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Setting Realistic Expectations For Your Puppy

Updated: Apr 8


I've been getting a lot of phone calls and emails from people with very unrealistic expectations for their puppies. They want their puppy to be absolutely perfect, never barking, never jumping, never pulling on a leash, never actually being a puppy, and they want these behaviors to stop immediately. After I educated them on how a puppy learns and how you have to be patient when working with a puppy, they kind of changed their perspective slightly, that maybe their expectations were unrealistic. 

When you work with a puppy, it's very similar to working with a young child. Puppies are only capable of learning and doing things at their own pace. You don't want to rush the puppy into learning too much too soon or develop pressure in them that they have to learn everything and be perfect right away.

First of all, no puppies are perfect, and no humans are perfect. There's nothing in this world that is perfect. The car you have is imperfect, and the house you have is imperfect. You could sit there all day and pick apart the flaws of everything in your life. What's the use of doing that besides adding a lot of frustration and aggravation that you don't need? This creates stress, and this creates multiple health problems internally. You don't need that. 

What you learn to do is accept puppies, people, jobs, living environments, and so forth as they are, and you learn to adjust to those. You have to remember that a human, from the time they start going to school at five years old when they go into kindergarten through high school and college, have anywhere from 13 to 17 years of school (or more). Then they go into the world to get a job and maybe create a family and settle down somewhere in a great city. This is what most people do. 

However, new puppy owners expect their puppies to learn everything right away. I've done another podcast on this called Be Patient with Your Puppy. You have to be patient with them. You have to be patient with yourself. Often, puppies come into our lives to teach us something such as patience, less frustration, less anxiety, or less worry. But a lot of times, new puppy owners get puppies, and they end up being more anxious, more frustrated, more worried, and more of these things they were trying to get rid of. The puppy's not being an emotional support animal like they thought it would be. It’s becoming much more work than expected.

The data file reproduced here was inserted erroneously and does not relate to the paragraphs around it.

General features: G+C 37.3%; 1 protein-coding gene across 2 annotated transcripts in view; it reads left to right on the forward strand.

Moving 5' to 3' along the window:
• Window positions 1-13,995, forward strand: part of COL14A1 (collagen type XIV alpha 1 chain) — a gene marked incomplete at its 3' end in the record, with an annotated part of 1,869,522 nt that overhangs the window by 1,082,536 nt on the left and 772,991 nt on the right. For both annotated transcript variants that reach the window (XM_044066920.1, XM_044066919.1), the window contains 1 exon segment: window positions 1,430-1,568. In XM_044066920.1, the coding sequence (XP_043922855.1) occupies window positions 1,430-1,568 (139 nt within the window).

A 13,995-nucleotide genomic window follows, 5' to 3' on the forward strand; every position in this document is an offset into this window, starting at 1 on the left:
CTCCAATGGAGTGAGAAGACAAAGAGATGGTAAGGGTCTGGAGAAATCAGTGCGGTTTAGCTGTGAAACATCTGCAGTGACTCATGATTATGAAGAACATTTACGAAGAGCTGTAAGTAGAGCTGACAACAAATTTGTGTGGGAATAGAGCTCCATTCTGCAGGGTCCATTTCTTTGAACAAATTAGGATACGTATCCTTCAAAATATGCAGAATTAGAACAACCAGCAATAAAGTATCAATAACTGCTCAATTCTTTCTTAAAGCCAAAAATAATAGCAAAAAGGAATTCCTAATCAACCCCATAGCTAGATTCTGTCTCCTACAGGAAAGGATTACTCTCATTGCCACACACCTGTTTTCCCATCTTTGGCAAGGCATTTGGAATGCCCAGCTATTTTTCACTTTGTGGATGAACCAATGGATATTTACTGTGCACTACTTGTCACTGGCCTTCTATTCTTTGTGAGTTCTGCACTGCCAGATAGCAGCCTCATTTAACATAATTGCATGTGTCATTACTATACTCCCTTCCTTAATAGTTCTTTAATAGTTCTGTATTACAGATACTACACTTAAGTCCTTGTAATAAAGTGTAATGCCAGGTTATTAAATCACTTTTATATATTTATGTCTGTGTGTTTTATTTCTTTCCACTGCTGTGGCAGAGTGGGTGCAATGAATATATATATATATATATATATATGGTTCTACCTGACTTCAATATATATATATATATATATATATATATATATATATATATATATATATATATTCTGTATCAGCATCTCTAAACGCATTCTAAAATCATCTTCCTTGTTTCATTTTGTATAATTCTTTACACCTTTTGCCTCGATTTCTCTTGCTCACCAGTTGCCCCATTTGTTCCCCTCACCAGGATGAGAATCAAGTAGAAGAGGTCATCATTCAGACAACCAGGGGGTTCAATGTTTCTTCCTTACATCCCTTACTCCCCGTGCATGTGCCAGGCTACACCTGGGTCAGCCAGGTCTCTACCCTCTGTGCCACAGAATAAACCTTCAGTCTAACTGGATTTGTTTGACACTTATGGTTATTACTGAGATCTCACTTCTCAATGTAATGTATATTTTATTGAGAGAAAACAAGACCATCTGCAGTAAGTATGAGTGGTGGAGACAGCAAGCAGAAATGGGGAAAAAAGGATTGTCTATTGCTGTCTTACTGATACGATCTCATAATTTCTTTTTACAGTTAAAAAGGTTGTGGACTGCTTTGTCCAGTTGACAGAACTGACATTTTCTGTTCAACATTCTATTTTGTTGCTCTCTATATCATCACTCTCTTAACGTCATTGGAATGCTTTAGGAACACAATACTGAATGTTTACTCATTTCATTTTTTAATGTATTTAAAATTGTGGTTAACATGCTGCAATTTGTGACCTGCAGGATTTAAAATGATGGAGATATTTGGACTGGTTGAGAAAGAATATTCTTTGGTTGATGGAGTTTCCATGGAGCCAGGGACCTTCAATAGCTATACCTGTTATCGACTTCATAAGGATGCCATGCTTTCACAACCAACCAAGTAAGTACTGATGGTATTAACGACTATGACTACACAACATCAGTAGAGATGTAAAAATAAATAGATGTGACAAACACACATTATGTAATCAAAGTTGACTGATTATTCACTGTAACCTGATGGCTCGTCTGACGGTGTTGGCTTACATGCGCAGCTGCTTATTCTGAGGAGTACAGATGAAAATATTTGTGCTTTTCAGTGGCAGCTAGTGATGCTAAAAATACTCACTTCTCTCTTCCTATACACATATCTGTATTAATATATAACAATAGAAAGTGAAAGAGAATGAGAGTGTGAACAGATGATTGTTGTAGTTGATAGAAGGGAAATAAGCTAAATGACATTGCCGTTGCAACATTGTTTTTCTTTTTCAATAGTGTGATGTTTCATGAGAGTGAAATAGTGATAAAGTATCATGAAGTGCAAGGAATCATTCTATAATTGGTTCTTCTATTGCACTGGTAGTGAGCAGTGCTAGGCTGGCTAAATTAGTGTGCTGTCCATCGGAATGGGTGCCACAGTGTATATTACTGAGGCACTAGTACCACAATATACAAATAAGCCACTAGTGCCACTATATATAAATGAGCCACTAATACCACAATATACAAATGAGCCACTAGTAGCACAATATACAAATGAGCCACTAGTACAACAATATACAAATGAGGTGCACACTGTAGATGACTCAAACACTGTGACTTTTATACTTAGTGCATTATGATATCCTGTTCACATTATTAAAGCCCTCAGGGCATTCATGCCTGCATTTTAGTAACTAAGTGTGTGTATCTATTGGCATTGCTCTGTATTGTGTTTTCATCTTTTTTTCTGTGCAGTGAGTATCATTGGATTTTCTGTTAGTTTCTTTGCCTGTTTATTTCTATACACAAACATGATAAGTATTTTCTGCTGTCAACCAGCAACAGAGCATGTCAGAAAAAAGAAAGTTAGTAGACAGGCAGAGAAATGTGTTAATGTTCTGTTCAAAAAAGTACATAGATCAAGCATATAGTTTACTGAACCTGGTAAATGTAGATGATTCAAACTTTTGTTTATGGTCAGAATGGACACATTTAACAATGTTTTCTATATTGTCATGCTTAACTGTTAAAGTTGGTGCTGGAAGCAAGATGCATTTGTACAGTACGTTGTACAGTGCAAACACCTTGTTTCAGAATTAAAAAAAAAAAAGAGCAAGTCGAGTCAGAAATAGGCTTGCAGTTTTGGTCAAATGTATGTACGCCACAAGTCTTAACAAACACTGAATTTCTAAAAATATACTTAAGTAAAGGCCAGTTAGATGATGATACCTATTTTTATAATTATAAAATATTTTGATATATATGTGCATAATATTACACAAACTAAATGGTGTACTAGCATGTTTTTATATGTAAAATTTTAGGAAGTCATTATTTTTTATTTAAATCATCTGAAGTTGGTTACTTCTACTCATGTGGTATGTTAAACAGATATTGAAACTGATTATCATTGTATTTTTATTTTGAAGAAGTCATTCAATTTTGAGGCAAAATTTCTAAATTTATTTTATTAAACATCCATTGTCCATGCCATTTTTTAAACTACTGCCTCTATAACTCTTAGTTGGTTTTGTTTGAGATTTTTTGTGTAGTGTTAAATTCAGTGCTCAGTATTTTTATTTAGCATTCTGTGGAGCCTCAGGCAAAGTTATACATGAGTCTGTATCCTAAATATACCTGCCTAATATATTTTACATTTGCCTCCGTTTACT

I've trained thousands of puppies. I've talked to tens of thousands of people on the phone. I've written articles, and I've been on the news. All of these things are a testimony to my level of experience working with puppies and their owners. Puppies are going to make mistakes. They're not going to be potty trained immediately. They're not going to stop pulling on the leash immediately. They may bark a few times when somebody comes into the house. That's okay. They may jump on certain people that they love. That's also okay. 

Puppy training isn't about making a puppy perfect. Puppy training is about teaching your puppy to listen and engage with you and have their obedience level under control. You don't want to make the puppy a robot. The puppy needs to be a puppy, just like a child would need to be a child. You don't want a 5-year-old child to act like an adult. That would just be weird. The child needs to act like a child. The puppy needs to act like a puppy.

In my book, the Complete Puppy Training Manual, the very beginning, the first chapter, is that owning a puppy is a lot of work, and it really is. Owning a puppy will also teach you how to do things better in your own life, such as being more patient and more positive. 

A lot of times, I go to puppy owners' houses, and all they focus on is all the bad things the puppy does, and I say, “Let's get out a piece of paper. Write down all the things you like about this puppy and all of the things it does good.” The information bae be a list; it knows its name, it knows how to sit, it knows how to lay down, it goes to bed early,  it doesn't wake me up at night, and it never had an accident in its crate. Then there's one or two things the puppy does that really irritate the owner, and that's all they focus on. 

There's no need to only focus on all of the negative things about the puppy. Imagine with your boyfriend, girlfriend, spouse, husband, or wife if you only focus on the negative qualities of that person. If you only focus on the negative, you won't like that person very much. You have to focus on the things that you love about that person, and not so much about the things that the person does that irritate you. 

It's the same with a puppy. Many puppy owners forget the positives with the puppy outweigh the negatives with the puppy. If the negative outweighs the positive, it's time for you not to have a dog. Give the dog to a friend and think about other animals that may suit you, like a cat, bird, fish, or something like that. If you only focus on the negative qualities of your puppy, then it's not going to work. You have to focus on the positive.

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